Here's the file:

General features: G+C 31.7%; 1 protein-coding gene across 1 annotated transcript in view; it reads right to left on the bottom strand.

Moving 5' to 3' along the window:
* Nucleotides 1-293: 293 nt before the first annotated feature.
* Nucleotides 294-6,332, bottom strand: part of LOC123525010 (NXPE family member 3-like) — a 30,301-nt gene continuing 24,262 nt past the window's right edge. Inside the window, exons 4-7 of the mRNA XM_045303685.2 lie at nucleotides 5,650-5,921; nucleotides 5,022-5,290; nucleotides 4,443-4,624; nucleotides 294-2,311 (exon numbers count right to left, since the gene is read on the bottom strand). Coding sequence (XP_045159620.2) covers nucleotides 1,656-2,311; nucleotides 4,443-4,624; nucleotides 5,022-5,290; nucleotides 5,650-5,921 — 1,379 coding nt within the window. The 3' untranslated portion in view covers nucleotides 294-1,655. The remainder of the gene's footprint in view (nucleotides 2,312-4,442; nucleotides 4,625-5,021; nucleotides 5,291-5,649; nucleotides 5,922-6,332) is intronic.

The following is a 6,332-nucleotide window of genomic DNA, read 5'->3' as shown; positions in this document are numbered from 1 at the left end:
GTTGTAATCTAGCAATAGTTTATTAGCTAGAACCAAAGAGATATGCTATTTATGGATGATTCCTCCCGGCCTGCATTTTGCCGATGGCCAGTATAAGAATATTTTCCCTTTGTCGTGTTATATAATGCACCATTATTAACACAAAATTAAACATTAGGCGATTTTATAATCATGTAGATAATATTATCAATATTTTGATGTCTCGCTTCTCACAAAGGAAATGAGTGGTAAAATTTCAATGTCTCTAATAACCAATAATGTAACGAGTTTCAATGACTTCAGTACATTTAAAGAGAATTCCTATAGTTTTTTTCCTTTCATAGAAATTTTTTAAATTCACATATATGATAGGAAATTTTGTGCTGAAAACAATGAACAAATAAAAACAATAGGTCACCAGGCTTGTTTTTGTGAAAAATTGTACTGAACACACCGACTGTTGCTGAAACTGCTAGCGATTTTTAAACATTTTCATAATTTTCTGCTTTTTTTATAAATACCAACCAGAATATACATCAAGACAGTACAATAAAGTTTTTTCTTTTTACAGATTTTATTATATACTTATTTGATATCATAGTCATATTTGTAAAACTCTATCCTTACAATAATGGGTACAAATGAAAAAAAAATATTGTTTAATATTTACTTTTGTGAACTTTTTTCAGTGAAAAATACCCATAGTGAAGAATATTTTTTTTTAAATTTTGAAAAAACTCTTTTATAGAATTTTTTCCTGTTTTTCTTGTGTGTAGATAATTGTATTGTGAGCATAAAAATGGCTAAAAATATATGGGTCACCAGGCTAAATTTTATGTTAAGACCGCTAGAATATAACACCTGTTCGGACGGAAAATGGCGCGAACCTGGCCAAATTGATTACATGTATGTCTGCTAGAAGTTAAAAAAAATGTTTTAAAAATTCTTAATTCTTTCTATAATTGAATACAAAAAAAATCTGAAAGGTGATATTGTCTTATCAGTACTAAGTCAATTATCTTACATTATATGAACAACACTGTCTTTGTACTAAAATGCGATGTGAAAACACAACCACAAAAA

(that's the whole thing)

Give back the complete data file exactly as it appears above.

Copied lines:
General features: G+C 31.7%; 1 protein-coding gene across 1 annotated transcript in view; it reads right to left on the bottom strand.

Moving 5' to 3' along the window:
* Nucleotides 1-293: 293 nt before the first annotated feature.
* Nucleotides 294-6,332, bottom strand: part of LOC123525010 (NXPE family member 3-like) — a 30,301-nt gene continuing 24,262 nt past the window's right edge. Inside the window, exons 4-7 of the mRNA XM_045303685.2 lie at nucleotides 5,650-5,921; nucleotides 5,022-5,290; nucleotides 4,443-4,624; nucleotides 294-2,311 (exon numbers count right to left, since the gene is read on the bottom strand). Coding sequence (XP_045159620.2) covers nucleotides 1,656-2,311; nucleotides 4,443-4,624; nucleotides 5,022-5,290; nucleotides 5,650-5,921 — 1,379 coding nt within the window. The 3' untranslated portion in view covers nucleotides 294-1,655. The remainder of the gene's footprint in view (nucleotides 2,312-4,442; nucleotides 4,625-5,021; nucleotides 5,291-5,649; nucleotides 5,922-6,332) is intronic.

The following is a 6,332-nucleotide window of genomic DNA, read 5'->3' as shown; positions in this document are numbered from 1 at the left end:
GTTGTAATCTAGCAATAGTTTATTAGCTAGAACCAAAGAGATATGCTATTTATGGATGATTCCTCCCGGCCTGCATTTTGCCGATGGCCAGTATAAGAATATTTTCCCTTTGTCGTGTTATATAATGCACCATTATTAACACAAAATTAAACATTAGGCGATTTTATAATCATGTAGATAATATTATCAATATTTTGATGTCTCGCTTCTCACAAAGGAAATGAGTGGTAAAATTTCAATGTCTCTAATAACCAATAATGTAACGAGTTTCAATGACTTCAGTACATTTAAAGAGAATTCCTATAGTTTTTTTCCTTTCATAGAAATTTTTTAAATTCACATATATGATAGGAAATTTTGTGCTGAAAACAATGAACAAATAAAAACAATAGGTCACCAGGCTTGTTTTTGTGAAAAATTGTACTGAACACACCGACTGTTGCTGAAACTGCTAGCGATTTTTAAACATTTTCATAATTTTCTGCTTTTTTTATAAATACCAACCAGAATATACATCAAGACAGTACAATAAAGTTTTTTCTTTTTACAGATTTTATTATATACTTATTTGATATCATAGTCATATTTGTAAAACTCTATCCTTACAATAATGGGTACAAATGAAAAAAAAATATTGTTTAATATTTACTTTTGTGAACTTTTTTCAGTGAAAAATACCCATAGTGAAGAATATTTTTTTTTAAATTTTGAAAAAACTCTTTTATAGAATTTTTTCCTGTTTTTCTTGTGTGTAGATAATTGTATTGTGAGCATAAAAATGGCTAAAAATATATGGGTCACCAGGCTAAATTTTATGTTAAGACCGCTAGAATATAACACCTGTTCGGACGGAAAATGGCGCGAACCTGGCCAAATTGATTACATGTATGTCTGCTAGAAGTTAAAAAAAATGTTTTAAAAATTCTTAATTCTTTCTATAATTGAATACAAAAAAAATCTGAAAGGTGATATTGTCTTATCAGTACTAAGTCAATTATCTTACATTATATGAACAACACTGTCTTTGTACTAAAATGCGATGTGAAAACACAACCACAAAAA